Presentation on theme: "Coordinators, Team Building and Conflict. Recognizing conflict THE TEAM MEMBERS YOU ARE COORDINATING are different people with different social and psychological."— Presentation transcript:
Coordinators, Team Building and Conflict
Recognizing conflict THE TEAM MEMBERS YOU ARE COORDINATING are different people with different social and psychological realities. They see the world differently and want different things as measured in: Beliefs, values, interests and principles. Frankly, you will be dealing with part time and full time faculty and will be the main person on the line to represent management to faculty. The desire and willingness to work on a Team and to understand how a team works will vary considerably. So will teaching philosophies: attitudes towards students and perceptions of common good in regard to your institutions.
What actually causes Conflict? -Rubin, Pruitt and Kim in their text Social Conflict state when underlying interests formulate into aspirations that are incompatible with those of another, we have a conflict. - Differences alone do not create conflict where differences are tolerated with respect but where one opinion or set of interests seeks or needs to dominate to the exclusion of another, you will have conflict to work through.
As Coordinators think of: - Forces operating in the college system due to current economic and educational needs, philosophies and values. - Consider examples of: - 1) Situations where differing interests can coexist; - 2) Situations where interests and values are actually incompatible, or - 3) Situations where they are simply perceived to be incompatible but may in fact coexist.. -The act then of naming potential conflicts is crucial, to bring them into awareness, to discuss risks and to begin the search for mutually acceptable alternatives. - The act of naming, claiming and blaming moves the conflict to the level of a dispute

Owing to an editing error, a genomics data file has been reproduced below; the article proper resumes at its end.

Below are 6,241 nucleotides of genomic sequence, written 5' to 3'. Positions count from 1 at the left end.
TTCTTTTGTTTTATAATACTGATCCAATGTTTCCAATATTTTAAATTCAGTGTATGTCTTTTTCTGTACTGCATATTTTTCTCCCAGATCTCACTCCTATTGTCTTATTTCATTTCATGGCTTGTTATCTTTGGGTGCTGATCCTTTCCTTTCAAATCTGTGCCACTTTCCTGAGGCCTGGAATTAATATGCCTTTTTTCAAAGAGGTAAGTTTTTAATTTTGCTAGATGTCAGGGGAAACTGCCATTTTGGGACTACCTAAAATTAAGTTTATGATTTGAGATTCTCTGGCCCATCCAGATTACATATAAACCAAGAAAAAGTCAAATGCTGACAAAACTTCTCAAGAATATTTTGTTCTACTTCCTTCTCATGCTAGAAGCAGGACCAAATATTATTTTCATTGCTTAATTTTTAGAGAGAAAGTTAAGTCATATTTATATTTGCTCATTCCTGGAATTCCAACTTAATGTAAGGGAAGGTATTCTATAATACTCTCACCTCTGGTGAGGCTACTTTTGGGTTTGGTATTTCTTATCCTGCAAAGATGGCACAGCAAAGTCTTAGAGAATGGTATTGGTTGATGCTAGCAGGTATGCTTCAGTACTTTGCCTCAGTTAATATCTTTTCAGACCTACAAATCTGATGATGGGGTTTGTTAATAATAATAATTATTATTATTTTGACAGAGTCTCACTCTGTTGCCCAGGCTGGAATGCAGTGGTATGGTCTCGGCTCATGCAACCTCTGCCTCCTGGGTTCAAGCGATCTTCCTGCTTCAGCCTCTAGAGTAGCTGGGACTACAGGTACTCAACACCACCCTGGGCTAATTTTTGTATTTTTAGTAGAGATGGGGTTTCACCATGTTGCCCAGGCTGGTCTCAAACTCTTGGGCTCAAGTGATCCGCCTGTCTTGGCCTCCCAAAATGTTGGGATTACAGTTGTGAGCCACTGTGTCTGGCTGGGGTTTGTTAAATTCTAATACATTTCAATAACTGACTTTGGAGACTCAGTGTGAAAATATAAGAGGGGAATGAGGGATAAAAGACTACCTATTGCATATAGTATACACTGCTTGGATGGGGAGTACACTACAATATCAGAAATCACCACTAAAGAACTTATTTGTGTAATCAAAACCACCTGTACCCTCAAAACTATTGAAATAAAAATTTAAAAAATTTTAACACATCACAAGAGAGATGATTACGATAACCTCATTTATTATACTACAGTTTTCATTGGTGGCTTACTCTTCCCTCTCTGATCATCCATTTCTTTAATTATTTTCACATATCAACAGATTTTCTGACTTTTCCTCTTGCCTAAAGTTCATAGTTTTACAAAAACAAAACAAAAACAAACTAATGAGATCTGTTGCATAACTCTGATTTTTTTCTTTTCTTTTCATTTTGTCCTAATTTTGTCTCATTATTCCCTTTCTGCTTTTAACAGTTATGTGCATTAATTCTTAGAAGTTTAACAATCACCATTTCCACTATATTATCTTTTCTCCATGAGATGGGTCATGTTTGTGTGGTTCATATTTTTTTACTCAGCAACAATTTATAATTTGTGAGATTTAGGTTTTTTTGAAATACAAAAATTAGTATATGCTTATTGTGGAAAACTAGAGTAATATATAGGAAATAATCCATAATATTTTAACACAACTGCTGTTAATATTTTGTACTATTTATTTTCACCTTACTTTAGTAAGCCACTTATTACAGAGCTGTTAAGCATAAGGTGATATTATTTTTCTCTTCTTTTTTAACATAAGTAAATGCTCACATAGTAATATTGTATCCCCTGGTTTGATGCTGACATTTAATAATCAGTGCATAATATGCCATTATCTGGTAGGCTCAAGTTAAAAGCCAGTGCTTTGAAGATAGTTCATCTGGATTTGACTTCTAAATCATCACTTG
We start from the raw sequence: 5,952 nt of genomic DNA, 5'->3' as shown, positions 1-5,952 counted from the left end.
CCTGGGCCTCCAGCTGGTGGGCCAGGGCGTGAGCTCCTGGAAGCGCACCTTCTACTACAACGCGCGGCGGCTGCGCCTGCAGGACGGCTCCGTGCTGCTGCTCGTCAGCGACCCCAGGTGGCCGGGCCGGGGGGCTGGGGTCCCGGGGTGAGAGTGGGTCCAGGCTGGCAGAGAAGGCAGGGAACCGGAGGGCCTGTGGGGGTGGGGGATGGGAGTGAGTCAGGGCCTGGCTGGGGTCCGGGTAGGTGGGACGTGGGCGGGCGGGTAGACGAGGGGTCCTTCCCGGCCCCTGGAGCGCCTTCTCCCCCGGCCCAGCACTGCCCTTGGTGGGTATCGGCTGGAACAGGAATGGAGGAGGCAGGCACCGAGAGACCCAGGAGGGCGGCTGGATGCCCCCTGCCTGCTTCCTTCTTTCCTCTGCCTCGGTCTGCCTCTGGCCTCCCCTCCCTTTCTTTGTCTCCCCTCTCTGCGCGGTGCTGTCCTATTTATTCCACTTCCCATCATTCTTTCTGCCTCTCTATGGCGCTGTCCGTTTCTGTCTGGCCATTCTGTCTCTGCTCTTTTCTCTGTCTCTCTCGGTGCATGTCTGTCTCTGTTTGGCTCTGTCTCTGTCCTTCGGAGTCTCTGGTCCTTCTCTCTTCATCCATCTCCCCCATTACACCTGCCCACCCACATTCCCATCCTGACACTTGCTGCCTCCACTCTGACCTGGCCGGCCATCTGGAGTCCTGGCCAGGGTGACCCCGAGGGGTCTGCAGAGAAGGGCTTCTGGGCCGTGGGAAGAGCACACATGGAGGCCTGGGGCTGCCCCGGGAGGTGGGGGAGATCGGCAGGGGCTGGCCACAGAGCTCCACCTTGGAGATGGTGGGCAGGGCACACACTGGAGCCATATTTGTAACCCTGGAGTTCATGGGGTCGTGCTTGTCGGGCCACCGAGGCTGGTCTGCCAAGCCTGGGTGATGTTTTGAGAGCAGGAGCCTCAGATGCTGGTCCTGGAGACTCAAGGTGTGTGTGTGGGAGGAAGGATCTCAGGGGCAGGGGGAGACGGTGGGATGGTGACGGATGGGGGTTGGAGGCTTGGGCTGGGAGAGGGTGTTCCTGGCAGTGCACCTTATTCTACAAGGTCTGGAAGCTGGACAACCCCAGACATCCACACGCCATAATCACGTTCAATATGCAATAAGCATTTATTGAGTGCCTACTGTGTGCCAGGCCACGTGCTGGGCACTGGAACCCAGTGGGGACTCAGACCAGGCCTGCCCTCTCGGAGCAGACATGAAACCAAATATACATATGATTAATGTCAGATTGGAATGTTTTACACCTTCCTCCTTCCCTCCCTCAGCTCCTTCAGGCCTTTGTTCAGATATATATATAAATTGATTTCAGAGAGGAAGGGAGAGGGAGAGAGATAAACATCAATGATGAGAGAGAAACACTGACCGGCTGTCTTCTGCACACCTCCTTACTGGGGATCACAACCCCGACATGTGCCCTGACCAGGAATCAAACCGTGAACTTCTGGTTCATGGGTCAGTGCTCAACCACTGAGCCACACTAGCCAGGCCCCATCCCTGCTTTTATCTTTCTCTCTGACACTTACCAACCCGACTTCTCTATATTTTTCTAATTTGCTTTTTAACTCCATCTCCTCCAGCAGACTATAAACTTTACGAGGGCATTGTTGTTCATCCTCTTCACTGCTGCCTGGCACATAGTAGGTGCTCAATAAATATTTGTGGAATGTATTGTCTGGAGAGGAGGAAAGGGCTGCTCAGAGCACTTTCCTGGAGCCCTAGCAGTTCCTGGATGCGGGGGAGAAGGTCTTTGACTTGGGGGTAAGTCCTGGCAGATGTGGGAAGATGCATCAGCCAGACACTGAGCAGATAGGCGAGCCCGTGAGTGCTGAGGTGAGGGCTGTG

John Paul Lederach in his book, Preparing for Peace, states we can: Understand conflict to be a natural, common experience present in all relationships and cultures. Understand conflict to be a socially constructed event which we create as part of our search for shared meaning. As coordinators how do you find the limits of your power, the extent of each team member’s cooperation, the presence or absence of mutuality of direction in the development of courses.
Lederach continues by saying: Understand that culture is rooted in the shared knowledge, and schemes created and used by a set of people for perceiving, interpreting, expressing, and responding to social realities around them. Therefore understand as a coordinator that your program, faculty or group represent just such a culture and that the pursuit of shared meaning and joint activity is going to be constant and- The conflict you experience is normal and natural.
Responses to Conflict can be from: - 1) Ignoring or yielding - To - 2) Contending: A) Through Power based approaches and B) Rights based approaches - To - 3) Cooperating through Interest based approaches. - Consider your most common responses when conflict arises within your team. What are the results?
Positions versus Interests Power and rights processes are based on perceived strength against the other party-they are both adversarial. A position is a fixed and rigid response to a conflict which leads to a process of attack and defend and a win/lose result. Interests are each parties legitimate needs, hopes, aspirations, fears or concerns. If clarified and shared these can lead to win/win solutions.